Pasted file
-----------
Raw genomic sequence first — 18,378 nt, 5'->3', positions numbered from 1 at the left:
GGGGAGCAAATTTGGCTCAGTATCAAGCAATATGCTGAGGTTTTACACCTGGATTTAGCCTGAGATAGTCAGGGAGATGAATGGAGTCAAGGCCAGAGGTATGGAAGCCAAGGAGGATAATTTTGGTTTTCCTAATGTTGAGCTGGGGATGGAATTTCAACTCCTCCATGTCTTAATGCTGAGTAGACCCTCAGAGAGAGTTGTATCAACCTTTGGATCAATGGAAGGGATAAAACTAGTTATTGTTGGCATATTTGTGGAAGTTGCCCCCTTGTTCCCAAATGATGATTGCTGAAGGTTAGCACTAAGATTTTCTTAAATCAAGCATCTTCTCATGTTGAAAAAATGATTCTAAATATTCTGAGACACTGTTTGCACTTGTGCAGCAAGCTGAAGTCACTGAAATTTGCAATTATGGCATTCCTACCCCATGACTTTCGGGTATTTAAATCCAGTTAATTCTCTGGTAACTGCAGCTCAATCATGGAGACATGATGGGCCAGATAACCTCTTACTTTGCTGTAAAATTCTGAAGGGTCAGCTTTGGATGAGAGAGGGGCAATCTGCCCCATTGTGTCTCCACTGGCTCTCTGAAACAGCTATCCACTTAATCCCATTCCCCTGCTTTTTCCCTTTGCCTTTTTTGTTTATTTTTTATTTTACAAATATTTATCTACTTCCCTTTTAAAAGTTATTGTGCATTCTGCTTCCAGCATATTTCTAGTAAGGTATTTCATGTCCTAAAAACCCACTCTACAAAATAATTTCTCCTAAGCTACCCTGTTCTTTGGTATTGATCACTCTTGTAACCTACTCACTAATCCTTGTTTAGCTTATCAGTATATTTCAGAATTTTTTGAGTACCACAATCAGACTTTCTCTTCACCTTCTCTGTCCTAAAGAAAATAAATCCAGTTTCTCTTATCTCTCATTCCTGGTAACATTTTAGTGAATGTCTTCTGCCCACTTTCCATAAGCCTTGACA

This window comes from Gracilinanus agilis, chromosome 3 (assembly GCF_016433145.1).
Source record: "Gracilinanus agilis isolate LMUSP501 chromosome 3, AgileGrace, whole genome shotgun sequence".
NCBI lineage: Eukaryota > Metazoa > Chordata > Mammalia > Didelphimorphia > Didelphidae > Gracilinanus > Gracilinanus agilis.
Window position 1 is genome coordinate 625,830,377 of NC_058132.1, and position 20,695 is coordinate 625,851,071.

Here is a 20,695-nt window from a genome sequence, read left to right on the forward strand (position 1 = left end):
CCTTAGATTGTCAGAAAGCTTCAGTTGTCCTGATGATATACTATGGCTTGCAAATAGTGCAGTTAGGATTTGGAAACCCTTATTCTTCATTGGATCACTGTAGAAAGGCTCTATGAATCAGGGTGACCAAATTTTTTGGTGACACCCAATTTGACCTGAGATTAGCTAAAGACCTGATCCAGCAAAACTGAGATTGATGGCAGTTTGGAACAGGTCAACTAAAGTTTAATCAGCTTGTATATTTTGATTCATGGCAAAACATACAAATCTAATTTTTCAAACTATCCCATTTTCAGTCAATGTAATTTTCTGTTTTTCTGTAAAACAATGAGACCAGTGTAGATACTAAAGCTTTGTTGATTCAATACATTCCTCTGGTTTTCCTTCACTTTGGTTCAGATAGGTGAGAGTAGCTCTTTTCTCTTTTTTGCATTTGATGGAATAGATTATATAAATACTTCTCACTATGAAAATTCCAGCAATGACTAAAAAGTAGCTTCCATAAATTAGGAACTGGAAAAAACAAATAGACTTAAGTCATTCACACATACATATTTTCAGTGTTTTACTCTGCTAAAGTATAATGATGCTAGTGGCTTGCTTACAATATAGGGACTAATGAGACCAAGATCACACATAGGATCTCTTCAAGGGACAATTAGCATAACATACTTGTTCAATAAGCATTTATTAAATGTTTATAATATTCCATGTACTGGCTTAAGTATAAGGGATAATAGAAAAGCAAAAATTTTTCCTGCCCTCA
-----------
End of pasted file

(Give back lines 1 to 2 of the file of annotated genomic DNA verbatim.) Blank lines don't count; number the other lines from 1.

Raw genomic sequence first — 18,378 nt, 5'->3', positions numbered from 1 at the left:
GGGGAGCAAATTTGGCTCAGTATCAAGCAATATGCTGAGGTTTTACACCTGGATTTAGCCTGAGATAGTCAGGGAGATGAATGGAGTCAAGGCCAGAGGTATGGAAGCCAAGGAGGATAATTTTGGTTTTCCTAATGTTGAGCTGGGGATGGAATTTCAACTCCTCCATGTCTTAATGCTGAGTAGACCCTCAGAGAGAGTTGTATCAACCTTTGGATCAATGGAAGGGATAAAACTAGTTATTGTTGGCATATTTGTGGAAGTTGCCCCCTTGTTCCCAAATGATGATTGCTGAAGGTTAGCACTAAGATTTTCTTAAATCAAGCATCTTCTCATGTTGAAAAAATGATTCTAAATATTCTGAGACACTGTTTGCACTTGTGCAGCAAGCTGAAGTCACTGAAATTTGCAATTATGGCATTCCTACCCCATGACTTTCGGGTATTTAAATCCAGTTAATTCTCTGGTAACTGCAGCTCAATCATGGAGACATGATGGGCCAGATAACCTCTTACTTTGCTGTAAAATTCTGAAGGGTCAGCTTTGGATGAGAGAGGGGCAATCTGCCCCATTGTGTCTCCACTGGCTCTCTGAAACAGCTATCCACTTAATCCCATTCCCCTGCTTTTTCCCTTTGCCTTTTTTGTTTATTTTTTATTTTACAAATATTTATCTACTTCCCTTTTAAAAGTTATTGTGCATTCTGCTTCCAGCATATTTCTAGTAAGGTATTTCATGTCCTAAAAACCCACTCTACAAAATAATTTCTCCTAAGCTACCCTGTTCTTTGGTATTGATCACTCTTGTAACCTACTCACTAATCCTTGTTTAGCTTATCAGTATATTTCAGAATTTTTTGAGTACCACAATCAGACTTTCTCTTCACCTTCTCTGTCCTAAAGAAAATAAATCCAGTTTCTCTTATCTCTCATTCCTGGTAACATTTTAGTGAATGTCTTCTGCCCACTTTCCATAAGCCTTGACA